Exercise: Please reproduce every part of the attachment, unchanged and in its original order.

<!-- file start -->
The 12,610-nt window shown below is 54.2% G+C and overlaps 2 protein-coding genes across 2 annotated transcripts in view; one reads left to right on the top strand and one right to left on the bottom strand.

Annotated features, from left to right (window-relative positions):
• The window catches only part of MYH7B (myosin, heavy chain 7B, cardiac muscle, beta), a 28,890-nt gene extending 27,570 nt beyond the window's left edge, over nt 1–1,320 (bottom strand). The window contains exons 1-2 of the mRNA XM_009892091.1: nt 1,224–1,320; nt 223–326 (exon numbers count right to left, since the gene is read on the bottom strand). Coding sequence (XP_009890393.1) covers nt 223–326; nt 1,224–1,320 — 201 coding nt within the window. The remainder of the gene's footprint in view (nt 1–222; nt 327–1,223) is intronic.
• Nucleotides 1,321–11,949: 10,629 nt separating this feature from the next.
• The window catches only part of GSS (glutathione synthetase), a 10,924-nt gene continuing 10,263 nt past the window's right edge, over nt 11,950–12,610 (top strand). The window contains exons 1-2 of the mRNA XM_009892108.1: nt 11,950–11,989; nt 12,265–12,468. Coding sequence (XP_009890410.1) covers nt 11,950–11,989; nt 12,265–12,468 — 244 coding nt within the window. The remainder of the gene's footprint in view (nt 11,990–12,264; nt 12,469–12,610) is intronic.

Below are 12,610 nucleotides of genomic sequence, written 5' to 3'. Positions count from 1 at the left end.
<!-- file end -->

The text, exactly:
The 12,610-nt window shown below is 54.2% G+C and overlaps 2 protein-coding genes across 2 annotated transcripts in view; one reads left to right on the top strand and one right to left on the bottom strand.

Annotated features, from left to right (window-relative positions):
• The window catches only part of MYH7B (myosin, heavy chain 7B, cardiac muscle, beta), a 28,890-nt gene extending 27,570 nt beyond the window's left edge, over nt 1–1,320 (bottom strand). The window contains exons 1-2 of the mRNA XM_009892091.1: nt 1,224–1,320; nt 223–326 (exon numbers count right to left, since the gene is read on the bottom strand). Coding sequence (XP_009890393.1) covers nt 223–326; nt 1,224–1,320 — 201 coding nt within the window. The remainder of the gene's footprint in view (nt 1–222; nt 327–1,223) is intronic.
• Nucleotides 1,321–11,949: 10,629 nt separating this feature from the next.
• The window catches only part of GSS (glutathione synthetase), a 10,924-nt gene continuing 10,263 nt past the window's right edge, over nt 11,950–12,610 (top strand). The window contains exons 1-2 of the mRNA XM_009892108.1: nt 11,950–11,989; nt 12,265–12,468. Coding sequence (XP_009890410.1) covers nt 11,950–11,989; nt 12,265–12,468 — 244 coding nt within the window. The remainder of the gene's footprint in view (nt 11,990–12,264; nt 12,469–12,610) is intronic.

Below are 12,610 nucleotides of genomic sequence, written 5' to 3'. Positions count from 1 at the left end.